Published 11 Mar, 2014
Bob Crow, the fighting leader of the United Kingdom’s National Union of Rail, Maritime and Transport Workers (RMT), died unexpectedly early on Tuesday morning at the age of 52. This tragedy comes just weeks after Crow led Tube workers in a successful two-day strike over the London Underground’s plan to cut 1,000 jobs by closing the system’s ticket offices. The TWU mourns the passing of a true working class hero. He is remembered as a man of deeply held convictions and an unshakable ally of all working men and women.
“Bob was a tireless advocate and crusader for workers across the globe,” said TWU International President Harry Lombardo. “This is a great, great loss—and not just for his members and working people in the UK, for workers everywhere.”
Crow’s death closely parallels the death of TWU Founder Mike Quill, who died in 1966 just days after he took members at the New York City Transit Authority out on a 13-day strike, in spite of his failing health—breaking Mayor John Lindsay and winning a historic contract.
“The British papers are telling us that Bob had been ill for a long time,” said Lombardo. “He never sat back, he never shied away from a fight.
“At every turn, he acted in the best interest of his membership. A few months ago he came to the United States to support TWU Local 577 members in our contract fight, and then he went toe-to-toe with the head of one of the largest transit systems in the world, weathering vicious attacks by the conservative media day in and day out.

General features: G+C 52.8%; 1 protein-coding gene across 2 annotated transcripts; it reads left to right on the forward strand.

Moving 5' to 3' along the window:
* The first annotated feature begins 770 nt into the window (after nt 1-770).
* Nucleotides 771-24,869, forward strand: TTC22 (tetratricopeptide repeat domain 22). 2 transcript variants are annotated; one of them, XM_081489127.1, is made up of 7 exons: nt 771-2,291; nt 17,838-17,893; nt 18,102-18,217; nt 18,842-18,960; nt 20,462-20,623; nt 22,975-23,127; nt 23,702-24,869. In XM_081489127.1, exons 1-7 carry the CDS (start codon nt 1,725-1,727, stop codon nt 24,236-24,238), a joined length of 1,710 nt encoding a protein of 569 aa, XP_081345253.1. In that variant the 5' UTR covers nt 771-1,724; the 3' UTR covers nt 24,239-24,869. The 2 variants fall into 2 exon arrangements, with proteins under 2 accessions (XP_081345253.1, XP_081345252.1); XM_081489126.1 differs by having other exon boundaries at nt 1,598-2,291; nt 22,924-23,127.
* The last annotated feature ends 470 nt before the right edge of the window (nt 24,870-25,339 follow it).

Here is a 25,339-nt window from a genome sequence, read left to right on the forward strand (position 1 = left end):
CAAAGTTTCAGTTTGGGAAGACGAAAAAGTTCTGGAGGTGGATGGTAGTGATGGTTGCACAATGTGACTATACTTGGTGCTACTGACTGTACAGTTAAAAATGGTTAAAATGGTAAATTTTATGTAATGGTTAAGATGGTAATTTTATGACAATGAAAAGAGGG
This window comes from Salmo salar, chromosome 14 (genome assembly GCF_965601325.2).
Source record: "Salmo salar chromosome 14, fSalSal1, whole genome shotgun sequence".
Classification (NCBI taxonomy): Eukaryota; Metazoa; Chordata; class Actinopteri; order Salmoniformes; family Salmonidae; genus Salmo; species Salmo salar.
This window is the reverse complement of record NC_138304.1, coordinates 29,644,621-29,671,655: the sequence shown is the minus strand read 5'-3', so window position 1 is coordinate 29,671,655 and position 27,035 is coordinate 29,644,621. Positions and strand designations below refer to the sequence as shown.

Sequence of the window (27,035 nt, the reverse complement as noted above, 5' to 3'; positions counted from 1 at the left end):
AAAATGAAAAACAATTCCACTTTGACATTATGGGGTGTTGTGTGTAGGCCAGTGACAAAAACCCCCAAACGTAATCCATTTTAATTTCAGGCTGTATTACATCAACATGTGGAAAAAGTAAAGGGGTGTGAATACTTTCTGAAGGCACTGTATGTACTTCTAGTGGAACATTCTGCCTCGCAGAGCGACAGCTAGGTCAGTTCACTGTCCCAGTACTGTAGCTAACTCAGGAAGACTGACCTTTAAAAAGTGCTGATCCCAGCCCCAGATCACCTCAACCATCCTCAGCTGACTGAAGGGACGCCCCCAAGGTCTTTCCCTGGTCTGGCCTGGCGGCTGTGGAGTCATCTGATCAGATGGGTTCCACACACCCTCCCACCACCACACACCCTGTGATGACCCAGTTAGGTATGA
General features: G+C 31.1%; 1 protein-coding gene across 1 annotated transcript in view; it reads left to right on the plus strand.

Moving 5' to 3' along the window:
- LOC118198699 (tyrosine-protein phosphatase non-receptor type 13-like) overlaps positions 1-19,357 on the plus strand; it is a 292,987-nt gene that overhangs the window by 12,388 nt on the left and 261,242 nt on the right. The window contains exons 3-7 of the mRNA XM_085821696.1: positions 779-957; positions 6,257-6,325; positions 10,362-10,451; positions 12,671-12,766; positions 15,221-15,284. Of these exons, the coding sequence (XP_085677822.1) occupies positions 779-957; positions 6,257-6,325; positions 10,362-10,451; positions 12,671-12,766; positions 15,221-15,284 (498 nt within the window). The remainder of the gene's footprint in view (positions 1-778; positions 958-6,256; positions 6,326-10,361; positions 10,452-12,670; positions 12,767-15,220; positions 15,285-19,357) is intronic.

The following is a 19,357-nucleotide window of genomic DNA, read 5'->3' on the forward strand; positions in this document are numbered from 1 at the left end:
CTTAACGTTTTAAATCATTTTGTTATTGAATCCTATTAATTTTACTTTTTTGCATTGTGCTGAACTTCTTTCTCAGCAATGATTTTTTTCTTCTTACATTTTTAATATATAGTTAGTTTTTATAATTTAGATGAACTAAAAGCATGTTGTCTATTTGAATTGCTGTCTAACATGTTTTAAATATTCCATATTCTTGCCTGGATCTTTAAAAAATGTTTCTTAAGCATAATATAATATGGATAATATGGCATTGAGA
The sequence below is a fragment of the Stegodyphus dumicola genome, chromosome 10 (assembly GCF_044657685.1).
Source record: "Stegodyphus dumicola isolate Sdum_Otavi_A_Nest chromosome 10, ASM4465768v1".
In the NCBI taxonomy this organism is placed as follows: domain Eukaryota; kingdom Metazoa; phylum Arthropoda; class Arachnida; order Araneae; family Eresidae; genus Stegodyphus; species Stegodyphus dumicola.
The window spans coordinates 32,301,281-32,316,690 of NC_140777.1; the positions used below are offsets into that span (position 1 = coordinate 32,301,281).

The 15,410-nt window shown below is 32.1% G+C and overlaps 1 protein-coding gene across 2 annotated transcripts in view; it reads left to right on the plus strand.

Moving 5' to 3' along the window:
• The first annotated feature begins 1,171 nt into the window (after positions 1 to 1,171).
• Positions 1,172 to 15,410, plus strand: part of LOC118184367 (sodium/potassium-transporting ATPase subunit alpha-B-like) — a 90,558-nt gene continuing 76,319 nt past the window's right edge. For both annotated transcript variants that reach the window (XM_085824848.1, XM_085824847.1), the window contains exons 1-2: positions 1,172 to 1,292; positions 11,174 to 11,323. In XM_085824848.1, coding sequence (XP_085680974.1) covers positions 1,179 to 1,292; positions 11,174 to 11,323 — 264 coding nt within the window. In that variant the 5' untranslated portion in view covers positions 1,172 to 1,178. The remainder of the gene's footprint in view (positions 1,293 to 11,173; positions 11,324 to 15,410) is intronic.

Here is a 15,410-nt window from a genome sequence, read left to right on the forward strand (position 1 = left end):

“Bob was a true fighter and a legend.”
Back in September, Crow brought TWU delegates to their feet at our 24th Constitutional Convention, calling for an end to artificial divisions within the global labor movement.
“[Mike] Quill understood that all that prejudice must go away,” said Crow. “We’ve got more in common with a Chinese laborer than we have with a Wall Street stock broker because our problems are their problems.”
Crow regularly attended Local 100’s annual Quill-Connolly Day, a celebration of the contributions made to our union by workers of Irish descent, inspired by the legacy of Mike Quill and great Irish patriot and leader James Connolly.
He was also a personal friend of TWU International Executive Vice President and Local 100 President John Samuelsen. He was to be an honored guest at the 2014 Quill-Connolly Day celebration, being held this Saturday.
“Bob’s death is a crushing blow to Britain’s and the world’s labor movements,” said Samuelsen. “He was without question the most important and profound voice for industrial unionism and the working class in the world.”
Crow was elected as General Secretary of the RMT in 2002, after serving as Assistant General Secretary since 1991. Under his leadership, the RMT grew by more than 20,000 members, embracing workers ranging from Seafarers and Rail Staff to Cleaners.
He built a reputation not only as a fearless fighter for better wages and working conditions, but also as a champion of safe, affordable public transportation.
Manuel Cortes, leader of the UK’s TSSA rail union, who stood beside Crow on the picket line during last month’s Tube strike, said: “Bob Crow was admired by his members and feared by employers, which is exactly how he liked it. It was a privilege to campaign and fight alongside him because he never gave an inch.”
Former Mayor of London Ken Livingstone told the The Independent, “I assumed he would be at my funeral not me at his. He fought really hard for his members. The only working-class people who still have well-paid jobs in London are his members.”